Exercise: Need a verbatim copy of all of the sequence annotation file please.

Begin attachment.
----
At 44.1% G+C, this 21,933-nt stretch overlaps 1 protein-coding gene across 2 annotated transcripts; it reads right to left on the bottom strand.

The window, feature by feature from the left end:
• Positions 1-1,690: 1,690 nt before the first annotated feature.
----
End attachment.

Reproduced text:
At 44.1% G+C, this 21,933-nt stretch overlaps 1 protein-coding gene across 2 annotated transcripts; it reads right to left on the bottom strand.

The window, feature by feature from the left end:
• Positions 1-1,690: 1,690 nt before the first annotated feature.